Could you be a foster parent? Graham’s story
To celebrate Foster Care Fortnight (15-28 May 2023) and encourage more local people to join our foster care community, we’re highlighting the experiences of our very own foster carers.
Fostering changes lives. It did for council handyperson Graham Webster. He tells us how…:-
On 4 April 2011, myself, my wife, our daughter and son attended our first fostering panel of 15 people. We were looking to be approved with an independent fostering agency. We took our children along as we were also about to go on holiday the following day and thought they would just be sat in the waiting room as Mum and Dad got grilled but we made the agency history books that day as they asked for the children to come in and be interviewed by the panel on their views of our family becoming a foster family. It was a unanimous yes that day and we haven’t looked back.
We decided to embark on our fostering journey after several years of helping children from Belarus. Hosting them over the summer holidays, we met other foster carers along the way and the more we learnt we decided to foster. Over the eight years we fostered for the agency, we fostered 17 children in total, mostly Shropshire children, some short term, some long term and some transitioning from residential homes. We also ended up adopting our son from one of our first placements… that wasn’t meant to happen! We then made the decision to move from the agency to foster with Shropshire Council, this was an easy decision to make, because as soon as we spoke to the fostering team at Shropshire, we realised that they were all very welcoming and accommodating towards us.
The support, training and development was excellent and on our doorstep, so the move was made very easy. We met local carers who have since become friends and have settled well with the help of some lovely social workers and other professionals.
Life hasn’t been quiet since moving to Shropshire Council: we have fostered another 13 children in the last four years, again long term, short term and emergency. Many highs and lows, the highs include watching children settle, flourish and develop personalities. The excitement when they go on holiday, seeing things for the first time and reaching milestones in their education or development. Supporting them with their emotional needs and helping them through very difficult parts of their own fostering journey, helping them understand and accept their situations. The joy of watching and supporting children in education and finally climbing their barriers to learning or advocating for your children to gain the education they require, and deserve, to help them get the support they need to start to learn. Sometimes watching children be reunited back to their families or leaving care and reaching independent living and even supporting them after they have left with problems and situations that may arise.
The lows are inevitable, and come in varying forms, learning to accept seeing children coming to you in distressed states, in times of upsetting natures and getting used to some children having to move on due to all sorts of reasons.
Our main concerns throughout the initial process of fostering were will our own children settle into it, will they share us as parents, share their homes, pets and extended family, all the obvious thoughts, but our children were involved from the beginning. They welcomed our first children in to our home and got stuck in with us, they have grown up in a fostering household and have developed skills along the way. They have become our support network and fostering has become their way of life too, and when children leave, they remain friends or still see them as siblings and help and support them as we do.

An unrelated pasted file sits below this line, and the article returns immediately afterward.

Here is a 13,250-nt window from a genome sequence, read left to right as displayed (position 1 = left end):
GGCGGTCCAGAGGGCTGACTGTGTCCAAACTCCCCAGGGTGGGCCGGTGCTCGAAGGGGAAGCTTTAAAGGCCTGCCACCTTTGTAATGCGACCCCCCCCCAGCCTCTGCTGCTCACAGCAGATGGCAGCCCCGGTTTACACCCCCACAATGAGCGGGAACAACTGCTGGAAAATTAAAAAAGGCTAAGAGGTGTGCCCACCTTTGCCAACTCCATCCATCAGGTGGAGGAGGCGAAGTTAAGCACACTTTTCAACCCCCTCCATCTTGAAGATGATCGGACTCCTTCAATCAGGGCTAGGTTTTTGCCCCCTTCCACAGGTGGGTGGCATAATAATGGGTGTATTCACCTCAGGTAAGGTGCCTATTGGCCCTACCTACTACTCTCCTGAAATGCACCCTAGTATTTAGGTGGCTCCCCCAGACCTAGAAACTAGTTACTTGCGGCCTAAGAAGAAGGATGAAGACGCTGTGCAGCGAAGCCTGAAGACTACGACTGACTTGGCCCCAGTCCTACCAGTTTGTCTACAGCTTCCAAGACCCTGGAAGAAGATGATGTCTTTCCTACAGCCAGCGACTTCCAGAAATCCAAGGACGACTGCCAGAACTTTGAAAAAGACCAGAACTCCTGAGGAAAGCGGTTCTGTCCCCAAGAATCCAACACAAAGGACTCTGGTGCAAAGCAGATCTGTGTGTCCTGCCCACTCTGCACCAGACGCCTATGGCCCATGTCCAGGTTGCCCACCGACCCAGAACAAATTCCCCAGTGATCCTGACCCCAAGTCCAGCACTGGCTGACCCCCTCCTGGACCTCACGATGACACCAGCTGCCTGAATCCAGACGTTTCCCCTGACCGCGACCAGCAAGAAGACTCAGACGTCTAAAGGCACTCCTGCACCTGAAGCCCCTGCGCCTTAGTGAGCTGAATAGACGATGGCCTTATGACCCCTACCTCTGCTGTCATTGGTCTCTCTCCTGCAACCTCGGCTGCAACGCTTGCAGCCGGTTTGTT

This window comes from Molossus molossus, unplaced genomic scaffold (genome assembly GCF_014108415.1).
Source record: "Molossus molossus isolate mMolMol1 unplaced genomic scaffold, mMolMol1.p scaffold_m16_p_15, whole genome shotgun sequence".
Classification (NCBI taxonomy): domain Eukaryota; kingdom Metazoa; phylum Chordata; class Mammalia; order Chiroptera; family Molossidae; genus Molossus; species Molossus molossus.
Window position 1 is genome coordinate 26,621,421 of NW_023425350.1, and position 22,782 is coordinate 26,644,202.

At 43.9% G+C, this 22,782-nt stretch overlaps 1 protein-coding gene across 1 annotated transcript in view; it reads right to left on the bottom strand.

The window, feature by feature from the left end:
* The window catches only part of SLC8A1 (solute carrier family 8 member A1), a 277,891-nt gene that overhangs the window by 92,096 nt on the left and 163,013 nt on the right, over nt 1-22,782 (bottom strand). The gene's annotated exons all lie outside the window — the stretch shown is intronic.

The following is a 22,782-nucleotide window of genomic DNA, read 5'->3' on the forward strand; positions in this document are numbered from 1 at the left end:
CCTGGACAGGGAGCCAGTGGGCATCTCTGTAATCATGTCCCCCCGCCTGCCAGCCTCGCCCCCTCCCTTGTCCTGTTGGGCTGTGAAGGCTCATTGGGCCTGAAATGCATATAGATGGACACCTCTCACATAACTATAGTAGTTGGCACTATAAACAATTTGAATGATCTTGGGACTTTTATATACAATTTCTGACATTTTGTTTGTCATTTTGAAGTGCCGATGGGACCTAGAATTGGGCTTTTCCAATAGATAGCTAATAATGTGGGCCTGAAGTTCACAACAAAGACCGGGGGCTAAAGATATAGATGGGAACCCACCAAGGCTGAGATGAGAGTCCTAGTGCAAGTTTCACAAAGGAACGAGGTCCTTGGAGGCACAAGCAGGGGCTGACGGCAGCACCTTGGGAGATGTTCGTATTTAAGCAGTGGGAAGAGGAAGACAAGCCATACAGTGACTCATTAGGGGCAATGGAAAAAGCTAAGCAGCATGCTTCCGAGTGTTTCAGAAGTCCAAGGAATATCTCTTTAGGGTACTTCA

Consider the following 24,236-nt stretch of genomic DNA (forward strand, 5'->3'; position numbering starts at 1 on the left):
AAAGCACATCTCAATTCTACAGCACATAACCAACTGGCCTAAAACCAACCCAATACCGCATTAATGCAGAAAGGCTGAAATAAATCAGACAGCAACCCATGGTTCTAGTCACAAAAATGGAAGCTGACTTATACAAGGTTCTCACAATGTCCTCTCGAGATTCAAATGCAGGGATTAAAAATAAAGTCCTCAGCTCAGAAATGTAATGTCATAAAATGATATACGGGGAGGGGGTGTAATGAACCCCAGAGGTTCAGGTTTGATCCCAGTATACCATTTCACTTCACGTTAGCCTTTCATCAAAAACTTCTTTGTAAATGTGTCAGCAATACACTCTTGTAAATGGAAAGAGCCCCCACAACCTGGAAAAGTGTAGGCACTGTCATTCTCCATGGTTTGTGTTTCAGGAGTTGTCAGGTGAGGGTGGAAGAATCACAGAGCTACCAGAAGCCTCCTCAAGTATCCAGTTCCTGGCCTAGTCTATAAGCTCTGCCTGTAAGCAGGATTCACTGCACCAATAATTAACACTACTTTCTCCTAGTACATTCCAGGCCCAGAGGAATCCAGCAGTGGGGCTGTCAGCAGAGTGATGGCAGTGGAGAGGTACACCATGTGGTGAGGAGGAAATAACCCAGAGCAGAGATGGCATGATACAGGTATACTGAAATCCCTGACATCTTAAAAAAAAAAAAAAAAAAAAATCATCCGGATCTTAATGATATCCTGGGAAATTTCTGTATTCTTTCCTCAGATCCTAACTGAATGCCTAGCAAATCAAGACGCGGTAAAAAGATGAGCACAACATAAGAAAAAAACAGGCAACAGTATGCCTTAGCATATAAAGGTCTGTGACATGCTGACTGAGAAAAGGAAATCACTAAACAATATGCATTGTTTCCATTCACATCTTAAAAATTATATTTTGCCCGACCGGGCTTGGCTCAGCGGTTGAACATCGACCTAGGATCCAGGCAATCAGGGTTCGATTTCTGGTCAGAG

The one thing that has become important to us as foster carers over the years since joining Shropshire is the importance of Shropshire having enough carers in the area, to not only open their homes to the children coming into the care system, but to make sure that they all stay local, together with siblings wherever possible, and also to make sure there is enough support for things like respite for the existing carers when they need a break.
Working for Shropshire Council and with my wife being the main carer, gives us as a family a great work life balance. Working locally, I can help with school and club runs when needed and I have the evenings and weekends free to spend time with them as a family and join in with activities and offer each other support.
There are a lot of meetings and appointments which come with fostering, but again Shropshire Council are very accommodating and will arrange things around family commitments or other appointments.
We’ve fostered 30 children, including one adoption, seen several children into adulthood and several reunited with birth families. Fostering is a way of life which unites all your family, and gains extended family along the way.”
You can listen to Graham’s heartwarming story on BBC Radio Shropshire.
Where can I find out about fostering?
The great thing about fostering is that we accept people from all walks of life. They don’t need to have children of their own and can be married, single or in a same sex relationship. They do need to fit certain criteria, such as having a spare room and being over 21 years old but this can all be discussed when someone makes their first enquiry.
It can take a while to reach a decision about becoming a foster parent, so we recommend people have a look at our virtual information event – which they can view anytime online.
This means there’s no pressure and it is packed with information about fostering, who is eligible and the support available. Get in touch for a no obligation chat by calling 0800 783 8798.